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History of NTFP in Tripura

NTFPs generally accounted for more than 90% of the forest revenue of Tripura and around 30% of the State Revenue till the time of independence. Major NTFP has been bamboo (muli bamboo) mostly transported through river.

Systematic management of NTFPs began in 1958 when the first Working Plan for Tripura’s forest (covering the period 1957-58 to 1966-67) was brought into force, with one of the Working Circles (Overlapping) dealing with Minor Forest Produce especially Bamboo with a felling cycle of 3 years prescribed. The Working Plan Officer D C Choudhury observed that the population was dependent on forests for supply of firewood and bulk materials like bamboo, thatch grass and timber. Forests used to be worked under mahal (lease) system comprising of a few blocks. Leasing out of thatch grass, muli bamboo and umbrella sticks continued afterwards and lease of broom sticks was given to State Government Corporation. Subsequently, Divisional Working Plans were written which show that Bamboo/ MFP Overlapping Working Circles were prescribed in majority of the forest divisions.

NTFP Potential
All forest products other than timber, small wood and fuel-wood were termed initially as ‘minor forest products’ (MFP). MFP included ‘all animal, vegetable and mineral products other than wood found mainly in forest regions or collected there from’ according to the FRI publication ‘Indian Forest Utilization’ (Anon, 1972). With the growing appreciation of the economic importance of MFP, an alternative term ‘Economic Forest Produce other than Wood’ was devised by the Fourth World Forestry Congress held in Dehra Dun in 1954 (Anon, 1972). Awareness grew with time about the valuable contribution of the sector to food, shelter, healthcare, etc particularly for forest fringe communities since early 1970s along with recognition of the enormous economic value and potential of MFP.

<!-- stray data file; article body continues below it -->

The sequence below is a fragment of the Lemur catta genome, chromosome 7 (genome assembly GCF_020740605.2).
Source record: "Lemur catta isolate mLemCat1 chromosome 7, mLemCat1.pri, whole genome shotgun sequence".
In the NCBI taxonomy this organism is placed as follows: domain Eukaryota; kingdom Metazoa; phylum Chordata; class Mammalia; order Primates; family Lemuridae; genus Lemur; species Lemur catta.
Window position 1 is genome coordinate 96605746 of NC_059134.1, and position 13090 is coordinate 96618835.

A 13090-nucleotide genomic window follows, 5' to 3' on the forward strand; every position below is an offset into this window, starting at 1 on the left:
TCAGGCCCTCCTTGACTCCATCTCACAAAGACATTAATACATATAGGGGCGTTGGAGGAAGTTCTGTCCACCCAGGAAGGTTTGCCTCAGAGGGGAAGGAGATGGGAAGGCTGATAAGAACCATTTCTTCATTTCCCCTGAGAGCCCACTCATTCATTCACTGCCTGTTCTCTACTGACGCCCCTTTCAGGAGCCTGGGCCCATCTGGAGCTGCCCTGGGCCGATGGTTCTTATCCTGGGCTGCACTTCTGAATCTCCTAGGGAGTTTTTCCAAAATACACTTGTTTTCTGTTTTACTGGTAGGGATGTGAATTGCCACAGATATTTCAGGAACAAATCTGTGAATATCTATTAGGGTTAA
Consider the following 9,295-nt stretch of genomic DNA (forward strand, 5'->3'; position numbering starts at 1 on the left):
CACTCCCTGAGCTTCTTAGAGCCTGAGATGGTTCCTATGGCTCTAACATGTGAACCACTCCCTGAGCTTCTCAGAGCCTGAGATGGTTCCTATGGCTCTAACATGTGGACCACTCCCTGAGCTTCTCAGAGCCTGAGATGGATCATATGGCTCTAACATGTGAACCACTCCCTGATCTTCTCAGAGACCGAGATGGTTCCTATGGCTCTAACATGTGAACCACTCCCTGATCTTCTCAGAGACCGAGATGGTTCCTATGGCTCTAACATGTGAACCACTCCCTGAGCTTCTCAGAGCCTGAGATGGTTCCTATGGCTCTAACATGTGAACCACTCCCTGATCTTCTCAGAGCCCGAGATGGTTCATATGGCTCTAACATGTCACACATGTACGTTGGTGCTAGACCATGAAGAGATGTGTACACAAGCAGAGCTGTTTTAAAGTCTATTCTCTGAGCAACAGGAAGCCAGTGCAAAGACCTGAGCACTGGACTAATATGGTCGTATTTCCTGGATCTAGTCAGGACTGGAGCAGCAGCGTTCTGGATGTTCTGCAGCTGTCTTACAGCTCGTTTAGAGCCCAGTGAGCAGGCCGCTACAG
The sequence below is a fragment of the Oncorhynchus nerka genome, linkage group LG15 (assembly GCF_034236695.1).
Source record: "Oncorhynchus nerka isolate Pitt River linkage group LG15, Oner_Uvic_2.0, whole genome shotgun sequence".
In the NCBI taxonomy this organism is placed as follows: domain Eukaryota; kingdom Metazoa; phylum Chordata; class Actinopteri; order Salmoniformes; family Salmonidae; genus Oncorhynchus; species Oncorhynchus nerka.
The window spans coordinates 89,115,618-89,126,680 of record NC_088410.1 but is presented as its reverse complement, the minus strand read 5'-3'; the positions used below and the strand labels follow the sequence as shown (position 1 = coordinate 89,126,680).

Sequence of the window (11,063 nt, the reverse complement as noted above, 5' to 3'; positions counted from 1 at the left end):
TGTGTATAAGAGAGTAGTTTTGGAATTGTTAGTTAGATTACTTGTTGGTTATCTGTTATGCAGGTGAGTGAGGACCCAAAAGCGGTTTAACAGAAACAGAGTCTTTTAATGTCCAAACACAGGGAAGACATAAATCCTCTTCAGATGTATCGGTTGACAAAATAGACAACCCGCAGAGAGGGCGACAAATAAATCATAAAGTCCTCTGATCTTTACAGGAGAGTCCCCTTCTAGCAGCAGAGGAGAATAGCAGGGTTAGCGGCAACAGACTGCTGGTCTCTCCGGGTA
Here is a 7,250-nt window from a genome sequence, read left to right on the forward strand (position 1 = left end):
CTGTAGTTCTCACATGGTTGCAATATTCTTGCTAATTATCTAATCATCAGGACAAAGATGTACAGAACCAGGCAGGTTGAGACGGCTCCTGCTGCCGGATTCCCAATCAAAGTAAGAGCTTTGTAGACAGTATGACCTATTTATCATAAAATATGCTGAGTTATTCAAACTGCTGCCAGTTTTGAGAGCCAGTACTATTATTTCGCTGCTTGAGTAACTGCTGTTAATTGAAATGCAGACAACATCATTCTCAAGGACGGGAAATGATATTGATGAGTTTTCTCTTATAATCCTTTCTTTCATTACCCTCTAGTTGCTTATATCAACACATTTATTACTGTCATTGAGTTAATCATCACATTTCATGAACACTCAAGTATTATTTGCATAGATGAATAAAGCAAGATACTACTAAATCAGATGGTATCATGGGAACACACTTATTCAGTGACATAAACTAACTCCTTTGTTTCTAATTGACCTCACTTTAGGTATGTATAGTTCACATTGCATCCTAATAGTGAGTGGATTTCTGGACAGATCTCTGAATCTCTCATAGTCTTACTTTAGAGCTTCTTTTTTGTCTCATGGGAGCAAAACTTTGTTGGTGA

De Beer and McDermott used the term ‘Non-Timber Forest Products’ (NTFPs) for the first time in their groundbreaking publication on the economic value of NTFPs in South East Asia (Beer and McDermott, 1989). They proposed the following definition for NTFPs: “The term ‘Non-Timber Forest Products’ (NTFPs) encompasses all biological materials other than timber, which are extracted from forests for human use.” The authors set out the key point of distinction between timber and non-timber forest products: “that timber is managed on an industrial scale for interests located outside the forest, while NTFPs are extracted using simple technologies by people living in or near forest.”
FAO uses the term, Non-Wood Forest Products (NWFP) which was re-defined in 1999 as: "Non-wood forest products consist of goods of biological origin other than wood, derived from forests, other wooded land and trees outside forests." The key elements of the FAO definition are that it excludes all woody raw materials such as timber, chips, charcoal and fuel wood, as well as small woods used for tools, household equipment and carvings; that it excludes services, and that it includes products derived from both natural forests and plantations.
There are differences in definitions of the terms MFP, NTFPs and NWFP leading to some confusion, although these are often used as synonyms. The Scheduled Tribes and Other Traditional Forest Dwellers (Recognition of Forest Rights) Act, 2006 (FRA) stated in Section 2 (i) that ‘minor forest produce’ includes all non-timber forest produce of plant origin but includes animal products like cocoons, wax, etc.
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